“Peripheral vision” is defined as “a part of vision that occurs outside the very center of gaze.” And, “Peripheral vision is good at detecting motion…” And, “Different visual areas contribute to the processing of visual information coming from different parts of the visual field, and a complex of visual areas located along the banks of the interhemispheric fissure (a deep groove that separates the two brain hemispheres) has been linked to peripheral vision. It has been suggested that these areas are important for fast reactions to visual stimuli in the periphery, and monitoring body position relative to gravity” (WikipediA–http://en.wikipedia.org/wiki/Peripheral_vision).
Well…that is certainly a ‘mouthful’, but it’s really just saying that peripheral vision is that gift human beings have been given which allows us to see to either side of us without turning our heads or even moving our eyes. As we know, it is often difficult to determine just what we are seeing with our peripheral vision, but even “detecting motion” is an important factor while driving motor vehicles, for sure!
Using peripheral vision while driving a motor vehicle (or boat, or bicycle, and so on) is one of the most important factors when considering the necessary ingredients for safe, effective “defensive driving”, as peripheral vision allows drivers who learn how to use it well to be aware of as much surrounding activity as possible, which, of course, is critical to safe driving habits.
Using peripheral vision when driving takes a measure of training. That is, in order to fully understand what the peripheral vision is showing, one must learn to process and react to ambiguous or “out-of-focus” visual information. In other words, because peripheral vision is not a direct-on view, our brains are essentially “guessing” a little.
Peripheral vision is a little like looking in the passenger-side outside mirror, where the warning message on the mirror says: “Objects in mirror are closer than they appear”. The warning for peripheral vision might read something like: “Activities in peripheral vision are approximations; view directly for actual details”.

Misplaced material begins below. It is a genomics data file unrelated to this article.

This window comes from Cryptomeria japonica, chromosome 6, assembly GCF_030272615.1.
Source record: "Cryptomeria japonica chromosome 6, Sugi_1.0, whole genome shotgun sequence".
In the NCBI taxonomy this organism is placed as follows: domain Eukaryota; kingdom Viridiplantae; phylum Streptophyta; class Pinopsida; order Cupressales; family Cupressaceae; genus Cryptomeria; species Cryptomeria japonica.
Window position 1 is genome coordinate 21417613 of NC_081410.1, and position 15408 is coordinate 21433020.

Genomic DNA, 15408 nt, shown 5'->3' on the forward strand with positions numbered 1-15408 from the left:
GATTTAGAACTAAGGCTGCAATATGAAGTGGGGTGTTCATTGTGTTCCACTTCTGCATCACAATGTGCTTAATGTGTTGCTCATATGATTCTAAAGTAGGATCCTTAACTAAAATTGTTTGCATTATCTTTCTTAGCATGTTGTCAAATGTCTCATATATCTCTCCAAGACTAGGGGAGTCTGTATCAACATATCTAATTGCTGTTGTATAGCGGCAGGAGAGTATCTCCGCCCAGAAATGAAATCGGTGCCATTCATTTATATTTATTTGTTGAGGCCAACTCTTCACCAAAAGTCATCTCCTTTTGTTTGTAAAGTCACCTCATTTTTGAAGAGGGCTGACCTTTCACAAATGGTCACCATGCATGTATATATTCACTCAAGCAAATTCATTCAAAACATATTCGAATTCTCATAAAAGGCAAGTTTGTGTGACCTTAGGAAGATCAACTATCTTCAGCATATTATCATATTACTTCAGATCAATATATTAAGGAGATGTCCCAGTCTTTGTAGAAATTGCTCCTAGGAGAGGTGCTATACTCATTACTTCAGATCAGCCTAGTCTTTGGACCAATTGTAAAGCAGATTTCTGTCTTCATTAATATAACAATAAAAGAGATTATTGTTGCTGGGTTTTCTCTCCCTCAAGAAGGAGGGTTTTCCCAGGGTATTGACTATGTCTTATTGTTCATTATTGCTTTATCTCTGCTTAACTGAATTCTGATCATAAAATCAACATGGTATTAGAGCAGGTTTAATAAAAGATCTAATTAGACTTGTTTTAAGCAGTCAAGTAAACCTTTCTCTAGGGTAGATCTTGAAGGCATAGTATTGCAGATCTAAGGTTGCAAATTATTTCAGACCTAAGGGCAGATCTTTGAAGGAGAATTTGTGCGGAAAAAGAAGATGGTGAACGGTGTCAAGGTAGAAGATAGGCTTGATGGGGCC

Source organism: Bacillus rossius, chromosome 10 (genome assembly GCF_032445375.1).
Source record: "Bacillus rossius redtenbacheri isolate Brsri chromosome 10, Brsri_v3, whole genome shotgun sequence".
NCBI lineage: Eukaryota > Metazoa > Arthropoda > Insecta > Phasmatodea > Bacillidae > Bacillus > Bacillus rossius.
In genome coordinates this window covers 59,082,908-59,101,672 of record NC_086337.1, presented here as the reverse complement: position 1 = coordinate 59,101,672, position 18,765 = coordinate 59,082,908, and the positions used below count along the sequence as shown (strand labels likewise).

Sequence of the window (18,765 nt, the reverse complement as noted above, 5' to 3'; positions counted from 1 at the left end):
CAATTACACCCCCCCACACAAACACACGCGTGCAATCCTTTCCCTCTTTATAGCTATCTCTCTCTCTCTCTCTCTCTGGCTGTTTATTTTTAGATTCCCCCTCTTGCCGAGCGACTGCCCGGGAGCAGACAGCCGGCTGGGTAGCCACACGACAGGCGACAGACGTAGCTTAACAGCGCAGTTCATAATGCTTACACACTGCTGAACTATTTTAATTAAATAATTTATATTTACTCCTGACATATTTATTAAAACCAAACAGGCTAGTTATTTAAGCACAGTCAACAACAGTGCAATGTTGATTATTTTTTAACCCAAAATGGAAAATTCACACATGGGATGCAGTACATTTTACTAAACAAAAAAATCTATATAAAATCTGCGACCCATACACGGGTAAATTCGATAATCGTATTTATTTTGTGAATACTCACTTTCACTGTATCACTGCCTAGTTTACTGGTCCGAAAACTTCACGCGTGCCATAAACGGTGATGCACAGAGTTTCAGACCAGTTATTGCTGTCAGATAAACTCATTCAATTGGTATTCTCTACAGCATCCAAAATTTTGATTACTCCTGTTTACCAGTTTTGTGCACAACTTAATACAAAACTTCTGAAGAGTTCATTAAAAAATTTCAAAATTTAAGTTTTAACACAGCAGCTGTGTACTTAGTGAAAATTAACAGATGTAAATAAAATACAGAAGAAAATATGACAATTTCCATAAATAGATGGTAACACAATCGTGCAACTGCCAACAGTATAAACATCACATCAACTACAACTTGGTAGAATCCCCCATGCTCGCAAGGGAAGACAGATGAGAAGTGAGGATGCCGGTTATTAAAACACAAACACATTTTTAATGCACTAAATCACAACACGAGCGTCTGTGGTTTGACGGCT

OK…all that said, how do we SAFELY use our peripheral vision when driving?
Once we fully understand that peripheral vision is, indeed, only an approximation of what is actually occurring, we can add peripheral vision to our tool-kit for safe driving (of course, with the understanding that we must verify what we think we are seeing).
We can learn to interpret quite accurately what our peripheral vision is telling us…perhaps even without having to view directly, in some cases…thus allowing us to keep the main focus on the road ahead. Or, perhaps our verification view can be limited to just a quick glance, thereby allowing us to maintain forward-view as much as we can…which is where MOST of the action is, and where our eyes should be most of the time!
With conscious awareness that we are using our peripheral vision as a tool to help us in our safe, defensive driving habits, and by concentrating on training ourselves to clearly understand peripheral vision as a tool and how it must be used, we can become much safer drivers all around (no “pun” intended!).
I think of peripheral vision as an “extended view”, thus extended capability…(providing the information in the peripheral vision is fully understood). I guess it is sort of like some of the high-tech electronic devices which utilize “fuzzy logic”…..where the device is programmed to “guess” at things it doesn’t completely understand, based on parameters built into the logic programming.
We, too, can accomplish the same things; even though we might not see something real clearly in our peripheral vision, we can make enough sense of it to utilize the information accurately and effectively.
Good luck, and “safe defensive driving” using your peripheral vision!